Kayla's dad grew up on the farm with his six brothers and sisters, milking the cows and drinking it nonhomogenized. They showed cattle in 4-H when the state fair was in downtown Tampa.
"I could go hunting when I was little by myself whenever I wanted to. There was nobody around," Larry Barthle says. "It's good to see you can instill into your children the same feelings on the land."
Kayla plans to go to the University of Florida, just like her parents and her older brothers. She's considering interior design, but a major in agriculture communication is at the top of the list. Her brothers are already making their way back to the land.
"They just love it," Kayla said. "Our whole family lives on a ranch. I think it's so much nicer to live on the ranch than in the city."
Through the Great Depression and two world wars, 4-Hers work with extension agents to bolster the food supply through practices like soil conservation and victory gardens. The war motto is "Food for Freedom." In 1950, one farmer can feed about 15 people.
At the opening day of the state fair outside Tampa, Kayla keeps a firm grip on the lead rope and fixes her eyes straight ahead as she walks her cow around the ring. If the heifer struggles, tossing its head, Kayla throws an angry look back and yanks the rope down.
Both 4-H and FFA teach students about raising and handling livestock: how to manage their weight, keep them from getting sick and understand their skittishness toward people. The programs also develop character by emphasizing responsibility, hard work, sportsmanship and ethics.
At an ethics class in Hillsborough, the teenagers hear a story about a competitor who fixed a rotten board in a trailer by pounding a 2-by-4 over the bad spot. That worked fine, until the heifer they were hauling stepped through it. When they arrived at the fair, some 70 miles later, they had a three-legged cow. Most of its leg was ground down.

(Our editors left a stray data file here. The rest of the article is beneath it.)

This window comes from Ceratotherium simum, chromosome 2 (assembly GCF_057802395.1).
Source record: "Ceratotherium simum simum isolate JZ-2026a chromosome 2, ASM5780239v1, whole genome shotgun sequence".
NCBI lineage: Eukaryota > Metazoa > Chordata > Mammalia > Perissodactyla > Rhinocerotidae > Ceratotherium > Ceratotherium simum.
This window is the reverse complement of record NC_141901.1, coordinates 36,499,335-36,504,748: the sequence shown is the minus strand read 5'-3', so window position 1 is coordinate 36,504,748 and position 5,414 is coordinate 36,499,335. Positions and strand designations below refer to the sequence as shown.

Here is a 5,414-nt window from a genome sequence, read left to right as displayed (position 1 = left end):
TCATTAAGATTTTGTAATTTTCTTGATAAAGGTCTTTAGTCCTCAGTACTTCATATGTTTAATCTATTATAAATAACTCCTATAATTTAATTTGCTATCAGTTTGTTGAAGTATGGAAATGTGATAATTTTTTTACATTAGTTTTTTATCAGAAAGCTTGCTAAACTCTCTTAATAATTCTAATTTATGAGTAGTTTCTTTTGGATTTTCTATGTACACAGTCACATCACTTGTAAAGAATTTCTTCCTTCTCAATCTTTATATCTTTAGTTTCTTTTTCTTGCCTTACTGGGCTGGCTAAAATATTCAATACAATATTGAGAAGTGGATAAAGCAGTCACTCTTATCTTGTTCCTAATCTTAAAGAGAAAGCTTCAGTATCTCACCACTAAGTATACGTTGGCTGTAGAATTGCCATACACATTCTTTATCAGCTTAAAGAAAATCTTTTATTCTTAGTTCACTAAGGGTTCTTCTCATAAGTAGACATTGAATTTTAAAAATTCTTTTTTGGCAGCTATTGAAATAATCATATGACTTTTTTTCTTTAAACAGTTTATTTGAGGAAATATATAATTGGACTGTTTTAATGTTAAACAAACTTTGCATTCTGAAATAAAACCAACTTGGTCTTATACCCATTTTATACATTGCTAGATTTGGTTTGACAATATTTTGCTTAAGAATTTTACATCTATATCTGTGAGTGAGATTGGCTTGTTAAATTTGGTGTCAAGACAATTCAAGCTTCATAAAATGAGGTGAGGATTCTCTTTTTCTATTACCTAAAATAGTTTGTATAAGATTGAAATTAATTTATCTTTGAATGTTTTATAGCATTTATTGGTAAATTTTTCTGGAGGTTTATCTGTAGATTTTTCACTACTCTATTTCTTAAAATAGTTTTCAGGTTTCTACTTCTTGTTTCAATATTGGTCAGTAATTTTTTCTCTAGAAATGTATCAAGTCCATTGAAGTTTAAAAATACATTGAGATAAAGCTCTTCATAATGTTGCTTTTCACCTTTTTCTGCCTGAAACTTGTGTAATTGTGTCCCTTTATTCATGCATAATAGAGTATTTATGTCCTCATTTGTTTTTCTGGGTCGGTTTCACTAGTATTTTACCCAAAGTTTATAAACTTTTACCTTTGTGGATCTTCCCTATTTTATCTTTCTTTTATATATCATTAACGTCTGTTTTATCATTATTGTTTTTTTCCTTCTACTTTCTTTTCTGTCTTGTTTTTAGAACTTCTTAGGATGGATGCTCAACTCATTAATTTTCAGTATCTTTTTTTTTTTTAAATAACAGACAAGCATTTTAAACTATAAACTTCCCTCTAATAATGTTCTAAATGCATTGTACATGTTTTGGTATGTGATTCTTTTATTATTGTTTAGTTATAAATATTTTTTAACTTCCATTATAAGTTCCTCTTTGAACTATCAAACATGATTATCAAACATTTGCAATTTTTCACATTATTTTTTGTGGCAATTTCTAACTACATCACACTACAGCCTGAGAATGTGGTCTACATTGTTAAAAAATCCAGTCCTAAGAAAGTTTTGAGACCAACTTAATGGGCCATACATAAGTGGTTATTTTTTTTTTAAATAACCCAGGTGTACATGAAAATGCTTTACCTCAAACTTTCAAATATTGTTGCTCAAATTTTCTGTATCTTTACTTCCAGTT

Kayla has heard all the lectures before. She competed at age 5 with her first project, a rabbit named Ashley after her best friend.
Now winning, more than learning, is the goal.
"It's a really good learning experience," Kayla said. "Then you just do it for fun."
She hoses her cows down, ties them up, feeds and waters them. She shovels manure and throws it into a wheelbarrow.
The names of two Barthles — Kayla's oldest cousins — tower from the champion board that hangs over the ring where Kayla waits. She soothes her heifer by scratching its back and belly with a show stick.
In this breed show, Kayla competes against adults. The judge is looking for structure and soundness — a cow with a lot of meat that "travels well," or can be moved from pasture to pasture without injury.
The judge, a Texan wearing a collared shirt and a black cowboy hat, eyes the row of animals, then directs them to line up. He places Kayla before the others, pointing for her to put her heifer at the far end of the ring away from where her dad and her brother, Ben, watch.
Her dad glances at Ben and nods, then bounces his leg. His face remains expressionless. Kayla catches their look and flashes them a brief, disappointed smile. The judge hasn't announced the winner. But Kayla and the two Barthle men know.
Kayla just placed dead last for the third time that morning.
"Nothing I can do about it," Kayla sighs, resting her chin on her show stick.
In the 1960s and 1970s, 4-H grows fastest in cities. In Pinellas County, clubs go by names like the Dog Pals, the Dunedin Lads and Lassies, the Upper Pinellas Co-eds, the Lucky Clovers and the Skyway Seagulls.
The next day, back in the same ring, Kayla stands beside her favorite heifer, blowing on her wet, mottled nose as the cow lifts it to her face.